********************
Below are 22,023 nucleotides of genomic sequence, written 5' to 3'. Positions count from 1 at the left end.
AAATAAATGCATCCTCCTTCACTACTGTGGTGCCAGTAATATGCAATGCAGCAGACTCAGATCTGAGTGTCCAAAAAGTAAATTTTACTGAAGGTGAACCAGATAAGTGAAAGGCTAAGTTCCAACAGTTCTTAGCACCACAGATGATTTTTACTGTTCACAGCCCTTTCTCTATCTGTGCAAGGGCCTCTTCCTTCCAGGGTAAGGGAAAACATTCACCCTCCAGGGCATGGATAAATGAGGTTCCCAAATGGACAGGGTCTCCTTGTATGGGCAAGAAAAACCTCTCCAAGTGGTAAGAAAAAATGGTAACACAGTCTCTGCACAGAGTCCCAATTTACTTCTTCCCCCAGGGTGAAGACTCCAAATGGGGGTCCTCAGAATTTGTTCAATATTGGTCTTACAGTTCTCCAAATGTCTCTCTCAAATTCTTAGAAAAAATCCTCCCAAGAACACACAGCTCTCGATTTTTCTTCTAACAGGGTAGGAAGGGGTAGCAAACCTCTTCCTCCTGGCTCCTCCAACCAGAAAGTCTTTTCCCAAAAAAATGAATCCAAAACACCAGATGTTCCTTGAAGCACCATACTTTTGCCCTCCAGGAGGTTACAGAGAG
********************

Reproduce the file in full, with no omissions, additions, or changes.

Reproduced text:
Below are 22,023 nucleotides of genomic sequence, written 5' to 3'. Positions count from 1 at the left end.
AAATAAATGCATCCTCCTTCACTACTGTGGTGCCAGTAATATGCAATGCAGCAGACTCAGATCTGAGTGTCCAAAAAGTAAATTTTACTGAAGGTGAACCAGATAAGTGAAAGGCTAAGTTCCAACAGTTCTTAGCACCACAGATGATTTTTACTGTTCACAGCCCTTTCTCTATCTGTGCAAGGGCCTCTTCCTTCCAGGGTAAGGGAAAACATTCACCCTCCAGGGCATGGATAAATGAGGTTCCCAAATGGACAGGGTCTCCTTGTATGGGCAAGAAAAACCTCTCCAAGTGGTAAGAAAAAATGGTAACACAGTCTCTGCACAGAGTCCCAATTTACTTCTTCCCCCAGGGTGAAGACTCCAAATGGGGGTCCTCAGAATTTGTTCAATATTGGTCTTACAGTTCTCCAAATGTCTCTCTCAAATTCTTAGAAAAAATCCTCCCAAGAACACACAGCTCTCGATTTTTCTTCTAACAGGGTAGGAAGGGGTAGCAAACCTCTTCCTCCTGGCTCCTCCAACCAGAAAGTCTTTTCCCAAAAAAATGAATCCAAAACACCAGATGTTCCTTGAAGCACCATACTTTTGCCCTCCAGGAGGTTACAGAGAG